Better a sub-contractor to America, than to have no influence at all

'Tony Blair realises the way to be successful is to hitch your wagon to the American star'
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Britain lost its empire – but has found a new role as sub-contractor to the American one. You can see the political side of this in our Prime Minister's relationship with President Bush. Later this week Tony Blair flies over to Texas to see Mr Bush for a top-up briefing, after jetting around the world since 11 September as the President's ambassador extraordinary, seeking to hold together the coalition of support.

You can see the military side in our role in Afghanistan, the largest foreign deployment of British troops since the Gulf war – though it should be said the main lesson of this conflict has been the huge superiority of the US military over that of its European allies. Our own military resources, however excellent in quality, are tiny by comparison to those of the States.

But what has escaped much notice are the economic aspects of this role – the extent to which our economy has become the key sub-contractor, supplying talent to the American one. Sub-contractor does not mean subservient. For many years we have been accustomed to US subsidiaries operating plants here: Ford, IBM, Compaq, whatever. Here we were very much in a junior role, and many of these plants have either been shut or run down.

Now the relationship is different. We are not supplying production-line workers making goods designed abroad in plants built on US lines. In one sense we are not supplying workers at all; we are supplying talent.

There is, of course, one highly visible sign of this: the entertainment industries. We do wonderfully well as sub-contractors to Hollywood – aside from Australians and New Zealanders, Britons are the only foreign talent that is habitually represented at the Oscars. We think of it as quite normal that our top actors should have homes in Los Angeles, in the same way that Madonna has moved to London.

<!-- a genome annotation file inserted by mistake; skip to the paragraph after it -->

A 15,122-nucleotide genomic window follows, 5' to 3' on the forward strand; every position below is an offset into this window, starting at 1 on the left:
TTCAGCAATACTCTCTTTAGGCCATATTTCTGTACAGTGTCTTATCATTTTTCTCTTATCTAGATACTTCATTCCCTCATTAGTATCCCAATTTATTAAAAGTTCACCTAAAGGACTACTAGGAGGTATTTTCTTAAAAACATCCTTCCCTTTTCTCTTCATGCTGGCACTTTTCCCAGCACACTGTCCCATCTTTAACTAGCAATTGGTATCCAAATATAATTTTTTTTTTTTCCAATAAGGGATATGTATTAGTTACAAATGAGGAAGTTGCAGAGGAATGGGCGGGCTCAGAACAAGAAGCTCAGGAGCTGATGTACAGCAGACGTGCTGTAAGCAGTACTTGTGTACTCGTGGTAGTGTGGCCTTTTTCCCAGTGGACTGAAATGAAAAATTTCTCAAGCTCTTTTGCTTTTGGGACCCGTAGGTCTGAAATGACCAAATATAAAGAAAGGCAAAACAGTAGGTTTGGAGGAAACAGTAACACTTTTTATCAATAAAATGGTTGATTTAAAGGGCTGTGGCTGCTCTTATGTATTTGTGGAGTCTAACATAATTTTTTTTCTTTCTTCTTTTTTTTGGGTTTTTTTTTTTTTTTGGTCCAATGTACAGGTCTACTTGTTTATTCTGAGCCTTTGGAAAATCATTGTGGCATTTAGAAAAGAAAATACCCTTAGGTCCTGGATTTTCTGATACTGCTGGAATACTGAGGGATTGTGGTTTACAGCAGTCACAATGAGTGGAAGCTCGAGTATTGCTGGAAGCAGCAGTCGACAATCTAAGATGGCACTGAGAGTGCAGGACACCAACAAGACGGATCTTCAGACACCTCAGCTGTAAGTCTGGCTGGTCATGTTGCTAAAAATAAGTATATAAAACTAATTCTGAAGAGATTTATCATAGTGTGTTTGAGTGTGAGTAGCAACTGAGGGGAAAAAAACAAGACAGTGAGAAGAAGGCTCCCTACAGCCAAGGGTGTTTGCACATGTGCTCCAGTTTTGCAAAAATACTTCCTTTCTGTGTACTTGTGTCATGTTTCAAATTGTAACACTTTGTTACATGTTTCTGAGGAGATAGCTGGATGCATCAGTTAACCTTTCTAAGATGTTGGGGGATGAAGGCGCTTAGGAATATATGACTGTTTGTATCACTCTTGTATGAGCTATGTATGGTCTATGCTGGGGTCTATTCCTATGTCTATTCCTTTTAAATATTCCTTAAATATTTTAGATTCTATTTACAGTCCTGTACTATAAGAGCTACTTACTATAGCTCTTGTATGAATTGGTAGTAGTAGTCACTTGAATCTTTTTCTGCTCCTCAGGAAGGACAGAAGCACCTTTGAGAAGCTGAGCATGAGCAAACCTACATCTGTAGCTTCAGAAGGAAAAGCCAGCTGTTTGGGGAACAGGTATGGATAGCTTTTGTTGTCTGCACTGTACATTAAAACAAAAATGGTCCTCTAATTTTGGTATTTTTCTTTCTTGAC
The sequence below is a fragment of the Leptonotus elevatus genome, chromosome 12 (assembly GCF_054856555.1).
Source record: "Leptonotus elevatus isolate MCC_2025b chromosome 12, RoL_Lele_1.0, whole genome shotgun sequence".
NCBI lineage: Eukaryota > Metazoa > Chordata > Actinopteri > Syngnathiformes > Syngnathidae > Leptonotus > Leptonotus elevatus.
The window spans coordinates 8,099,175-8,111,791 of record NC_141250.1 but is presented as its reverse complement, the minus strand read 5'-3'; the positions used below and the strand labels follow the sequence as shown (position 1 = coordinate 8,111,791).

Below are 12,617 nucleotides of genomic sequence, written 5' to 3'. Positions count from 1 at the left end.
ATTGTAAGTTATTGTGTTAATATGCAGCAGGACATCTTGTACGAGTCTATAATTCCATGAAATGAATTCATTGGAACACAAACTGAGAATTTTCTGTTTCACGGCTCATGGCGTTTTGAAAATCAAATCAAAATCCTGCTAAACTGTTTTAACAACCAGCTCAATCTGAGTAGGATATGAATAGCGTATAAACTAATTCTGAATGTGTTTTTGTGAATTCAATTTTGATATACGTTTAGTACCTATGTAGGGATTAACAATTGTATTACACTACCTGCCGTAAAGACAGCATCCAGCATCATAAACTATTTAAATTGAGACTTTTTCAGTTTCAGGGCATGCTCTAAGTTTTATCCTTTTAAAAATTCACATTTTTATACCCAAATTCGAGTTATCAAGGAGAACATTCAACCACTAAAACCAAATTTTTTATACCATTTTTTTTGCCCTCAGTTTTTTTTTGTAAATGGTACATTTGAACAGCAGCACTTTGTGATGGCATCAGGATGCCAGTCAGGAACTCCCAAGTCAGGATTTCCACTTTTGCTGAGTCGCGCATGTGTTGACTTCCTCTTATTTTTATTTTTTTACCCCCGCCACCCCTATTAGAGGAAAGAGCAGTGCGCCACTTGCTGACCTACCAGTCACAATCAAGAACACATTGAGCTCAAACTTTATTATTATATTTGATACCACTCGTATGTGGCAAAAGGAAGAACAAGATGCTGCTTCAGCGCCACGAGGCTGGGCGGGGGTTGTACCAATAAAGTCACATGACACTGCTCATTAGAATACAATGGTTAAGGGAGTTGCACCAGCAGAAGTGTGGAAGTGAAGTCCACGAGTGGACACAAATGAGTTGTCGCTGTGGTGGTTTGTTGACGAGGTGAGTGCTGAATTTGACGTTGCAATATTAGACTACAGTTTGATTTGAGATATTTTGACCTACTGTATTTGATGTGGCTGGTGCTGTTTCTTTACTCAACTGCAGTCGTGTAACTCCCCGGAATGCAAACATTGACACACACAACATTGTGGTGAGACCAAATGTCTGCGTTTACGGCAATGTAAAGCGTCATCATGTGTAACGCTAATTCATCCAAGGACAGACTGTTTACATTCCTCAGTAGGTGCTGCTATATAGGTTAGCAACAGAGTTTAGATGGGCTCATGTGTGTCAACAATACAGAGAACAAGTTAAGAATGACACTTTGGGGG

But most people appreciate neither the size of these industries – it is largely thanks to entertainment that the UK has the second largest surplus in trade in fees and royalties – nor the extent to which US money finances apparently "British" movies. For every Notting Hill, which was British-financed, there are a host of Harry Potters, which wasn't. We are highly successful as performers, and that's fine because these are industries where a lot of the money is extracted by the talent. But we should not kid ourselves that we are anything other than sub-contractors.

If entertainment is an obvious example of this role, a less obvious one is financial services. The City, on balance, seems to be gaining market share in international financial services, which is great because even in a poor year, such as this, it is a huge earner for Britain. But investment banking is almost entirely foreign-owned, and, unsurprisingly, US-owned businesses, such as Goldman Sachs and Morgan Stanley, are top of the tree.

We get the jobs and the boost to the economy that this brings. A lot of the key decision-making takes place in London, often by British rather than American staff. But while from the point of view of an individual City worker it does not really matter whether his or her employer is American or not, we have to accept that the City's success does depend hugely on the continuing success of US finance.